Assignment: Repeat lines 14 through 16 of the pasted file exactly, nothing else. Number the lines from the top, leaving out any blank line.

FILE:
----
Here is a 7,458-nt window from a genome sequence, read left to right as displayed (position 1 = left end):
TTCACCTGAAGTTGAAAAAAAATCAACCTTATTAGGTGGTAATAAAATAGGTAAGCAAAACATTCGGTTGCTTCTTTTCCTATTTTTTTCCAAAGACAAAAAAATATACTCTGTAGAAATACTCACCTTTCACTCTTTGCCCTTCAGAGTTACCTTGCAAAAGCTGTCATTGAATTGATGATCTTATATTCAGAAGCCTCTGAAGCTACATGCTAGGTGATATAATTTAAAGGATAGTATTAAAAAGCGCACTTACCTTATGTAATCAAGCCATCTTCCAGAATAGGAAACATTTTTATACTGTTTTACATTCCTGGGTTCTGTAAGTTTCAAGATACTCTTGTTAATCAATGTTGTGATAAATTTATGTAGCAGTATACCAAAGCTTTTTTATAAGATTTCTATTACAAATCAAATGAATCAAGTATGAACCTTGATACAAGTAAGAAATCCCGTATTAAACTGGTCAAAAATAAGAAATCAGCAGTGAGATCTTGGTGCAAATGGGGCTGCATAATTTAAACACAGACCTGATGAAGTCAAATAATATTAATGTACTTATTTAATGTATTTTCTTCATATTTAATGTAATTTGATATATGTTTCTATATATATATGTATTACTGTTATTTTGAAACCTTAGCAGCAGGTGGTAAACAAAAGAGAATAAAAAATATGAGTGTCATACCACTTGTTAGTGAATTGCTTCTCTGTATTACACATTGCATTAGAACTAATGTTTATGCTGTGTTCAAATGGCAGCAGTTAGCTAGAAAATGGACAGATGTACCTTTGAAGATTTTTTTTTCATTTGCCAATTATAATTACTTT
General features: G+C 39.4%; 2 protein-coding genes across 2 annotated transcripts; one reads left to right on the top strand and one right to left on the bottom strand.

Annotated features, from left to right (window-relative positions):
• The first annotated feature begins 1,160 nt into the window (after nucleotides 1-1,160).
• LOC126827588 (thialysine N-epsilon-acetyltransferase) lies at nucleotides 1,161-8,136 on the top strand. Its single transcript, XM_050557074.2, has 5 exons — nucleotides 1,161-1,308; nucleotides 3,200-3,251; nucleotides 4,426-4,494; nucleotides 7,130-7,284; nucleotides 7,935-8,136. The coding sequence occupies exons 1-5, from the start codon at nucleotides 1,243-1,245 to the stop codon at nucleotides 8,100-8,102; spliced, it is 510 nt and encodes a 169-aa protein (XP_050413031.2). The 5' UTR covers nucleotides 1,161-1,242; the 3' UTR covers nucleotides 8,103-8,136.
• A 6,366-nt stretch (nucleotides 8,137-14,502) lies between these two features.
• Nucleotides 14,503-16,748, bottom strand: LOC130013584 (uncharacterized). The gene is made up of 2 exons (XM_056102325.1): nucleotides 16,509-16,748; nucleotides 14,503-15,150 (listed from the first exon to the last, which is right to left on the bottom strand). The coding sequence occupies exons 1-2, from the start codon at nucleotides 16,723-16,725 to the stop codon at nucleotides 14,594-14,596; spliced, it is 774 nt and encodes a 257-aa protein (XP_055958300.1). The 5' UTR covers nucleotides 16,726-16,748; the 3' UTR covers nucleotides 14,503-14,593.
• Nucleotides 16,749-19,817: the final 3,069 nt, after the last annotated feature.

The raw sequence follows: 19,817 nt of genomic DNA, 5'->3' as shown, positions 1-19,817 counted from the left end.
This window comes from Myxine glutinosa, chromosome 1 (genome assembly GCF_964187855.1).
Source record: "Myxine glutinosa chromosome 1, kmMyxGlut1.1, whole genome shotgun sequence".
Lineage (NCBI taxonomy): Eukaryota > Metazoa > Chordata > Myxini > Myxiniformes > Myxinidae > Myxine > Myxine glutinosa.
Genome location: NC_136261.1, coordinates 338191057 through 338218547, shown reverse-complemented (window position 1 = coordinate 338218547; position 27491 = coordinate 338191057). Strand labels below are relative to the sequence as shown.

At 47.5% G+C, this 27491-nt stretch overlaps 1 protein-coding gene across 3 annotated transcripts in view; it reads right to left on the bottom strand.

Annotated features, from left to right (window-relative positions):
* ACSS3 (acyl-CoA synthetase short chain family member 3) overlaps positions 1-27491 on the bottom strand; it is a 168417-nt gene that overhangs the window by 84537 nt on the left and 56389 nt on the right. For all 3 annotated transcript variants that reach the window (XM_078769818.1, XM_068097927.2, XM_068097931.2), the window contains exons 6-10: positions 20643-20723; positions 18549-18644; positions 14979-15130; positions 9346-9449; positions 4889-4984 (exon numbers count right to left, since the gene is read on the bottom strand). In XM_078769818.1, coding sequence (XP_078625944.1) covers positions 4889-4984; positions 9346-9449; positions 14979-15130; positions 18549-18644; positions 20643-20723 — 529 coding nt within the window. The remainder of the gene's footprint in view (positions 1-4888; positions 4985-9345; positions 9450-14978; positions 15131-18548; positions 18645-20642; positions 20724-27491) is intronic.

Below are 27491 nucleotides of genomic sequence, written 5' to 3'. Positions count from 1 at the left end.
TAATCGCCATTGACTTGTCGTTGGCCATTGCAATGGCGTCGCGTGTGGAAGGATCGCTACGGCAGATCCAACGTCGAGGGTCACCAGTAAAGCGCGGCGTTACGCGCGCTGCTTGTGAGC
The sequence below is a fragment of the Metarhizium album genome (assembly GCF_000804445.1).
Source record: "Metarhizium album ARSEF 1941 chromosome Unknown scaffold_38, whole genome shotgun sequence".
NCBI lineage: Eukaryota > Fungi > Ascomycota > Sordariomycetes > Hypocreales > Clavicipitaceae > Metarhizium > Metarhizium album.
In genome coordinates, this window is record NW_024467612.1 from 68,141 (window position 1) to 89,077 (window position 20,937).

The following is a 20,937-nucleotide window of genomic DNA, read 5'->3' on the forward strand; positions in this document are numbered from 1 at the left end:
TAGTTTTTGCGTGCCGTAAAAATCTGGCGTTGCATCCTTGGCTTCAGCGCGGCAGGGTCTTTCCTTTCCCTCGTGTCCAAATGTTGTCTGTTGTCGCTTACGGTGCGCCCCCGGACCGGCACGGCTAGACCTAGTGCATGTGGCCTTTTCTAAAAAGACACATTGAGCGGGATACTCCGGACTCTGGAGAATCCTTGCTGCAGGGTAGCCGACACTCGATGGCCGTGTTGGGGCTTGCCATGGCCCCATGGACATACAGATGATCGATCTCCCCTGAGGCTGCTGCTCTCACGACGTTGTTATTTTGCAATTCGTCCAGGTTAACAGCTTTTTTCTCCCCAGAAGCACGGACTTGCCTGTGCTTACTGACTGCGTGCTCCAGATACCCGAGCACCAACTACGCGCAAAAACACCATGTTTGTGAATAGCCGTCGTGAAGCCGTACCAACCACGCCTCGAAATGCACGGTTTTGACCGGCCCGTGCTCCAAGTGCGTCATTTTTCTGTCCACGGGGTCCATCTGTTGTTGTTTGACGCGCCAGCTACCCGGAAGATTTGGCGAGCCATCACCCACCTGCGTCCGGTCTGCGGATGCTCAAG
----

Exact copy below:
Genome location: NC_136261.1, coordinates 338191057 through 338218547, shown reverse-complemented (window position 1 = coordinate 338218547; position 27491 = coordinate 338191057). Strand labels below are relative to the sequence as shown.

At 47.5% G+C, this 27491-nt stretch overlaps 1 protein-coding gene across 3 annotated transcripts in view; it reads right to left on the bottom strand.

Annotated features, from left to right (window-relative positions):